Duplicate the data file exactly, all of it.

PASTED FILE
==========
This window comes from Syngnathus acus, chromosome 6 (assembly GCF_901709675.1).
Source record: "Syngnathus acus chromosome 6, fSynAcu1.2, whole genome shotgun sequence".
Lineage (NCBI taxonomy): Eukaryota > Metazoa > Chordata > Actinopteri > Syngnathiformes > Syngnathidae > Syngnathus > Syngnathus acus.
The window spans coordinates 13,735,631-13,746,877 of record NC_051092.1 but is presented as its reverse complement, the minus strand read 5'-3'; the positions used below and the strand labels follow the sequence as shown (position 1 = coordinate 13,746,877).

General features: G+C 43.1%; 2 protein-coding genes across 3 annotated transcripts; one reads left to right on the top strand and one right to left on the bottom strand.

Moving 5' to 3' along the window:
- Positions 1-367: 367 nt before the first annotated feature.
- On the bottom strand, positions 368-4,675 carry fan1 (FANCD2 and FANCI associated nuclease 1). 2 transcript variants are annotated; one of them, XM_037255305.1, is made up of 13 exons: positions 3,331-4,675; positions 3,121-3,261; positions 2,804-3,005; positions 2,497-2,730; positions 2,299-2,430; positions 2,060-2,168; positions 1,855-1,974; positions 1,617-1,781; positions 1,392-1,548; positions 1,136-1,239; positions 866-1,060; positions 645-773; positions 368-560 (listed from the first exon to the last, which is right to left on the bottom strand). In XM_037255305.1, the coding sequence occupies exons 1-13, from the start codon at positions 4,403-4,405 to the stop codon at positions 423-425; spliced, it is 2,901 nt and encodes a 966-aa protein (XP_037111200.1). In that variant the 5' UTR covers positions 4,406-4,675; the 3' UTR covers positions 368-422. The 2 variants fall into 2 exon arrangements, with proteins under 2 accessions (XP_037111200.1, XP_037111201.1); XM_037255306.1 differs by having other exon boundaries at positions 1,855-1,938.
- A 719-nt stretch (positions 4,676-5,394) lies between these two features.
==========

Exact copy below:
This window comes from Syngnathus acus, chromosome 6 (assembly GCF_901709675.1).
Source record: "Syngnathus acus chromosome 6, fSynAcu1.2, whole genome shotgun sequence".
Lineage (NCBI taxonomy): Eukaryota > Metazoa > Chordata > Actinopteri > Syngnathiformes > Syngnathidae > Syngnathus > Syngnathus acus.
The window spans coordinates 13,735,631-13,746,877 of record NC_051092.1 but is presented as its reverse complement, the minus strand read 5'-3'; the positions used below and the strand labels follow the sequence as shown (position 1 = coordinate 13,746,877).

General features: G+C 43.1%; 2 protein-coding genes across 3 annotated transcripts; one reads left to right on the top strand and one right to left on the bottom strand.

Moving 5' to 3' along the window:
- Positions 1-367: 367 nt before the first annotated feature.
- On the bottom strand, positions 368-4,675 carry fan1 (FANCD2 and FANCI associated nuclease 1). 2 transcript variants are annotated; one of them, XM_037255305.1, is made up of 13 exons: positions 3,331-4,675; positions 3,121-3,261; positions 2,804-3,005; positions 2,497-2,730; positions 2,299-2,430; positions 2,060-2,168; positions 1,855-1,974; positions 1,617-1,781; positions 1,392-1,548; positions 1,136-1,239; positions 866-1,060; positions 645-773; positions 368-560 (listed from the first exon to the last, which is right to left on the bottom strand). In XM_037255305.1, the coding sequence occupies exons 1-13, from the start codon at positions 4,403-4,405 to the stop codon at positions 423-425; spliced, it is 2,901 nt and encodes a 966-aa protein (XP_037111200.1). In that variant the 5' UTR covers positions 4,406-4,675; the 3' UTR covers positions 368-422. The 2 variants fall into 2 exon arrangements, with proteins under 2 accessions (XP_037111200.1, XP_037111201.1); XM_037255306.1 differs by having other exon boundaries at positions 1,855-1,938.
- A 719-nt stretch (positions 4,676-5,394) lies between these two features.